Florida Sens. Marco Rubio and Rick Scott cosigned a letter to the National Endowment for the Arts sharply criticizing them for their support of works that feature communist revolutionary and suspected mass murderer Ernesto “Ché” Guevara.
The GOP senators cited a Texas museum that had been a recipient of a grant from the NEA that featured an exhibit called “Pop América 1965-1975.” The exhibit at the McNay Art Museum in San Antonio included images of the infamous Argentine Guevara and recently traveled to the Nasher Museum of Art at Duke University in North Carolina, as well as Northwestern University’s Block Museum of Art in Illinois.
In the letter to NEA Chairwoman Mary Anne Carter, Rubio and Scott noted the celebratory tone toward Guevara on the Nasher Museum website that described his “bold contributions” to “social protest, justice movements and debates about freedom.”
“This statement is either blithely ignorant or deliberately deceptive, given the exhibition’s inclusion of propaganda celebrating a thug who mercilessly silenced his opponents with bullets,” the letter from the senators said of the Nasher description of Guevara. “It is disturbing that U.S. taxpayer dollars are being used to fund an exhibition that glorifies an individual who hated the United States, our commitment to democratic principles, and the values of individual freedom that we so deeply cherish.”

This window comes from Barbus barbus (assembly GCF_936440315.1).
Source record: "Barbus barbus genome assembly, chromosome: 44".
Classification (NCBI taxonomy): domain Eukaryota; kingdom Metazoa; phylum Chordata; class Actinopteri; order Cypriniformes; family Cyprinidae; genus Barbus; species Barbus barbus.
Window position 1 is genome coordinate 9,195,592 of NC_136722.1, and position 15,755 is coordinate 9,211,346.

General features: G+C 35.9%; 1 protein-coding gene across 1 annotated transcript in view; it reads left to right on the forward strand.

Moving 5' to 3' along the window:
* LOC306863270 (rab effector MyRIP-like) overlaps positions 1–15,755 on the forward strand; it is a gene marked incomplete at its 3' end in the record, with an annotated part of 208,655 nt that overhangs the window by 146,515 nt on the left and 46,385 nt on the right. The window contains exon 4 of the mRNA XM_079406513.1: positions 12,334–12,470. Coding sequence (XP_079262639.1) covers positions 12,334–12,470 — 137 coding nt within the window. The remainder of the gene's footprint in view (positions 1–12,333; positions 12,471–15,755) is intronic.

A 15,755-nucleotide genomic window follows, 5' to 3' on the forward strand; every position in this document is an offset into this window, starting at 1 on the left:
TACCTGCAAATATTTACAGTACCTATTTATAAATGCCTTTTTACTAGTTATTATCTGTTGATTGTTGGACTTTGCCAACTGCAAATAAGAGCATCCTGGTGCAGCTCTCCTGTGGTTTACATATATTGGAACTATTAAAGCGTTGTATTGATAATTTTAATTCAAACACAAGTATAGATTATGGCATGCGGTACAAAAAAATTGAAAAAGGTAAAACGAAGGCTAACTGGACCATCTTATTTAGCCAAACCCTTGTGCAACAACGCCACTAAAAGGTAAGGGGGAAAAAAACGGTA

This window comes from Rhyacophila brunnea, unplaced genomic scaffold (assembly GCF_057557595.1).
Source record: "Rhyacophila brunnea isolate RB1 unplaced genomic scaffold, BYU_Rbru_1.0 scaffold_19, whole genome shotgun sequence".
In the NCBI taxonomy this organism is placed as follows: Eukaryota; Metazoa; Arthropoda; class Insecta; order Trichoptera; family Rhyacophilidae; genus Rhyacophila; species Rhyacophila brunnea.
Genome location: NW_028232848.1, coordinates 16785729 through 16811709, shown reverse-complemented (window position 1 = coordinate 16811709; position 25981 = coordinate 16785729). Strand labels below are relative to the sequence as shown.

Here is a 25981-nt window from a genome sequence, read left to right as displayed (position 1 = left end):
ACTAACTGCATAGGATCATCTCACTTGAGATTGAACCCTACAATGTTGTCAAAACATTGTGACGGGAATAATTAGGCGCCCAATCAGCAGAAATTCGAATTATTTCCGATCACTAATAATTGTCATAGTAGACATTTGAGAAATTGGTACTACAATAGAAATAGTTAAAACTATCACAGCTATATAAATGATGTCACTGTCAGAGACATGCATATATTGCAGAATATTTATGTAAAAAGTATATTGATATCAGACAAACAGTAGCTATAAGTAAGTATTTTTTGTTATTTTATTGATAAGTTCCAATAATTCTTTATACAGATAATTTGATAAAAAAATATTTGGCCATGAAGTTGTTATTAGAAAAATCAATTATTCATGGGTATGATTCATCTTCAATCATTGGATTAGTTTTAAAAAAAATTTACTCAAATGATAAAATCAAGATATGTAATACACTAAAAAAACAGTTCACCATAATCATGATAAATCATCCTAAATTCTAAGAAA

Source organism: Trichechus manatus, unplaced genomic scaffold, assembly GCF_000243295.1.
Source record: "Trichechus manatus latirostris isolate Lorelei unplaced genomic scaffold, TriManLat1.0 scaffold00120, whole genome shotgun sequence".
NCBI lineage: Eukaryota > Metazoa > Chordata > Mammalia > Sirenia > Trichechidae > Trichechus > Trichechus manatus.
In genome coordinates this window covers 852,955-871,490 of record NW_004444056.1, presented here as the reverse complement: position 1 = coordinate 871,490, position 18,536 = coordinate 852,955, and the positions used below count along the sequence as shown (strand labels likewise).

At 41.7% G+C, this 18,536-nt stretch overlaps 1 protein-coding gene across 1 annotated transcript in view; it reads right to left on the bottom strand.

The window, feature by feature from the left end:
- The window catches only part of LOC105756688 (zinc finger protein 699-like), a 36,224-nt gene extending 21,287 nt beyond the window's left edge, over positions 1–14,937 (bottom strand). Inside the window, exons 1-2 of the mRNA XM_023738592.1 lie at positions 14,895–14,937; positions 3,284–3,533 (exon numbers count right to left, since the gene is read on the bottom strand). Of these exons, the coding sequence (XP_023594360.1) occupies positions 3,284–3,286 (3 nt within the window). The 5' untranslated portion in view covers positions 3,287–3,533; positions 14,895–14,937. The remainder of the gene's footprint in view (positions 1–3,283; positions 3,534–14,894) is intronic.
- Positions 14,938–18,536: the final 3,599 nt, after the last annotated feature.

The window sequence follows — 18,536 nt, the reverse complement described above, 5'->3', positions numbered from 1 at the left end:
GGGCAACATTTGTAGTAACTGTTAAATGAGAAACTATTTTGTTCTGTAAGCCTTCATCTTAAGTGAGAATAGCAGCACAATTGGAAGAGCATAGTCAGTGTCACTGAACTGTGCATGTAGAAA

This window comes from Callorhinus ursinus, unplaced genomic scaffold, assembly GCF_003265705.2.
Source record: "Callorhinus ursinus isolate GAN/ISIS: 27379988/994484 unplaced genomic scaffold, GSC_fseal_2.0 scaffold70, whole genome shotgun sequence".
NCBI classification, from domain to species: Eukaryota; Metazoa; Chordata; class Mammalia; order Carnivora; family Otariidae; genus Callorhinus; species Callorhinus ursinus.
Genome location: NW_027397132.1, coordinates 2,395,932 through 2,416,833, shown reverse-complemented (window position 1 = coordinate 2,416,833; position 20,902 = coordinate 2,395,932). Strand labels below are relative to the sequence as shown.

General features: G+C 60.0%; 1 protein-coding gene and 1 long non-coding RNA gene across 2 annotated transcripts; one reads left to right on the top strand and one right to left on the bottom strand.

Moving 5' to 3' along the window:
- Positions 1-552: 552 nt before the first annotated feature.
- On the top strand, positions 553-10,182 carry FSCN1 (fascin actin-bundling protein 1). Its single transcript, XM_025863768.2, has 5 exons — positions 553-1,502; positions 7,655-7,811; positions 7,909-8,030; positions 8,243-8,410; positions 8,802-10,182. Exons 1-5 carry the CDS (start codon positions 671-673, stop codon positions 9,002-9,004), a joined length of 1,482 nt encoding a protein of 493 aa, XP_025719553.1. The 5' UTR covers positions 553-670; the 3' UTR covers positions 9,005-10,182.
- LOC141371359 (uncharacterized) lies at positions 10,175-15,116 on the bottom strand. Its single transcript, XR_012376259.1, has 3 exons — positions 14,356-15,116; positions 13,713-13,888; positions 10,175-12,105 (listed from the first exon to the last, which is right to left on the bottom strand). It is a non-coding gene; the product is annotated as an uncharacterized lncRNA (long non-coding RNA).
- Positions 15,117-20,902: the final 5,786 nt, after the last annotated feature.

The senators, citing a passage in Exposing the Real Ché Guevara by Humberto Fontova, also note that Guevara was known to have been opposed to gay rights and even forced gay people into labor camps. “Those who choose to praise Guevara fundamentally ignore his role in the mass murder of innocent lives during the Cuban Revolution, as well as those who were denied the right to due process,” the senators wrote. “His contempt for democracy, freedom of press, and LGBTQ individuals has been well documented.”
“Guevara was a sadistic butcher who murdered and tortured innocent people,” the letter continued. “We do not believe that U.S. taxpayer dollars that appropriated by Congress to the National Endowment of the Arts should be used to glorify or romanticize an individual who so openly disdained American principles and fundamental rights and freedoms.”
In a final call to action to Carter, the senators ask that an explanation for how the art and accompanying commentary was approved and how “a factual history of Ché Guevara’s bloody legacy are not included in the program.”
“We urge you to ensure that individuals responsible for war crimes or crimes against humanity are not featured in any NEA funded exhibits without clearly and unambiguously highlighting their heinous crimes and memorializing their victims,” Rubio and Scott said in conclusion.